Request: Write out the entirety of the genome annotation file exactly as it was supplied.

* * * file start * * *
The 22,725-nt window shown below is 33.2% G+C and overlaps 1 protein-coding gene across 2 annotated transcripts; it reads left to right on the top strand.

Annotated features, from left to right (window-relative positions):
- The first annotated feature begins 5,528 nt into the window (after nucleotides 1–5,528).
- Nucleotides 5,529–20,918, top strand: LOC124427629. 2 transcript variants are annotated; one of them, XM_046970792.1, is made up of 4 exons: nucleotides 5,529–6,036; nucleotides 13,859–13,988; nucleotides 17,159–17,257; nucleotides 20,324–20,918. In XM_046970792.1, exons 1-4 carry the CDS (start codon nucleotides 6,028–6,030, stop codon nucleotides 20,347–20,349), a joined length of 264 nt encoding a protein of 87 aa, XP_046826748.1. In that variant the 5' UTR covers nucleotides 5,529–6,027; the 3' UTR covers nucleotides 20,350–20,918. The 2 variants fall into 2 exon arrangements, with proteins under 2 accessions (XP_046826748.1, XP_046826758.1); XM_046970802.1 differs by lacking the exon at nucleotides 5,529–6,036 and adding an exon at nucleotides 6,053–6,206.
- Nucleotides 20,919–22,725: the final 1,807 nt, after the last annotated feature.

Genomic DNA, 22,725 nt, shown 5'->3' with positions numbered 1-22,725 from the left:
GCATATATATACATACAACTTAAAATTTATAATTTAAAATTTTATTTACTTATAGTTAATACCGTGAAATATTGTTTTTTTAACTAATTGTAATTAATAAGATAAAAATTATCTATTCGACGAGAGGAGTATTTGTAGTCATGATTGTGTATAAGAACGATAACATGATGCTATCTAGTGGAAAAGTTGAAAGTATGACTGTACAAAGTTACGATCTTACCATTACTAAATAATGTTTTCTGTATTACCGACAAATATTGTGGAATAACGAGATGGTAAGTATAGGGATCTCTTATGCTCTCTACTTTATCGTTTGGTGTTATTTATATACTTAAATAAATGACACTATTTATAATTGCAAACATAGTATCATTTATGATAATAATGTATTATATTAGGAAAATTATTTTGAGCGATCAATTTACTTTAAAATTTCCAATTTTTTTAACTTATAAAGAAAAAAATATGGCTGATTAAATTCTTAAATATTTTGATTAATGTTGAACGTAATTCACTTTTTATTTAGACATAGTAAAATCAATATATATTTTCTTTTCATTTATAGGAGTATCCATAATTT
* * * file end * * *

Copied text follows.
The 22,725-nt window shown below is 33.2% G+C and overlaps 1 protein-coding gene across 2 annotated transcripts; it reads left to right on the top strand.

Annotated features, from left to right (window-relative positions):
- The first annotated feature begins 5,528 nt into the window (after nucleotides 1–5,528).
- Nucleotides 5,529–20,918, top strand: LOC124427629. 2 transcript variants are annotated; one of them, XM_046970792.1, is made up of 4 exons: nucleotides 5,529–6,036; nucleotides 13,859–13,988; nucleotides 17,159–17,257; nucleotides 20,324–20,918. In XM_046970792.1, exons 1-4 carry the CDS (start codon nucleotides 6,028–6,030, stop codon nucleotides 20,347–20,349), a joined length of 264 nt encoding a protein of 87 aa, XP_046826748.1. In that variant the 5' UTR covers nucleotides 5,529–6,027; the 3' UTR covers nucleotides 20,350–20,918. The 2 variants fall into 2 exon arrangements, with proteins under 2 accessions (XP_046826748.1, XP_046826758.1); XM_046970802.1 differs by lacking the exon at nucleotides 5,529–6,036 and adding an exon at nucleotides 6,053–6,206.
- Nucleotides 20,919–22,725: the final 1,807 nt, after the last annotated feature.

Genomic DNA, 22,725 nt, shown 5'->3' with positions numbered 1-22,725 from the left:
GCATATATATACATACAACTTAAAATTTATAATTTAAAATTTTATTTACTTATAGTTAATACCGTGAAATATTGTTTTTTTAACTAATTGTAATTAATAAGATAAAAATTATCTATTCGACGAGAGGAGTATTTGTAGTCATGATTGTGTATAAGAACGATAACATGATGCTATCTAGTGGAAAAGTTGAAAGTATGACTGTACAAAGTTACGATCTTACCATTACTAAATAATGTTTTCTGTATTACCGACAAATATTGTGGAATAACGAGATGGTAAGTATAGGGATCTCTTATGCTCTCTACTTTATCGTTTGGTGTTATTTATATACTTAAATAAATGACACTATTTATAATTGCAAACATAGTATCATTTATGATAATAATGTATTATATTAGGAAAATTATTTTGAGCGATCAATTTACTTTAAAATTTCCAATTTTTTTAACTTATAAAGAAAAAAATATGGCTGATTAAATTCTTAAATATTTTGATTAATGTTGAACGTAATTCACTTTTTATTTAGACATAGTAAAATCAATATATATTTTCTTTTCATTTATAGGAGTATCCATAATTT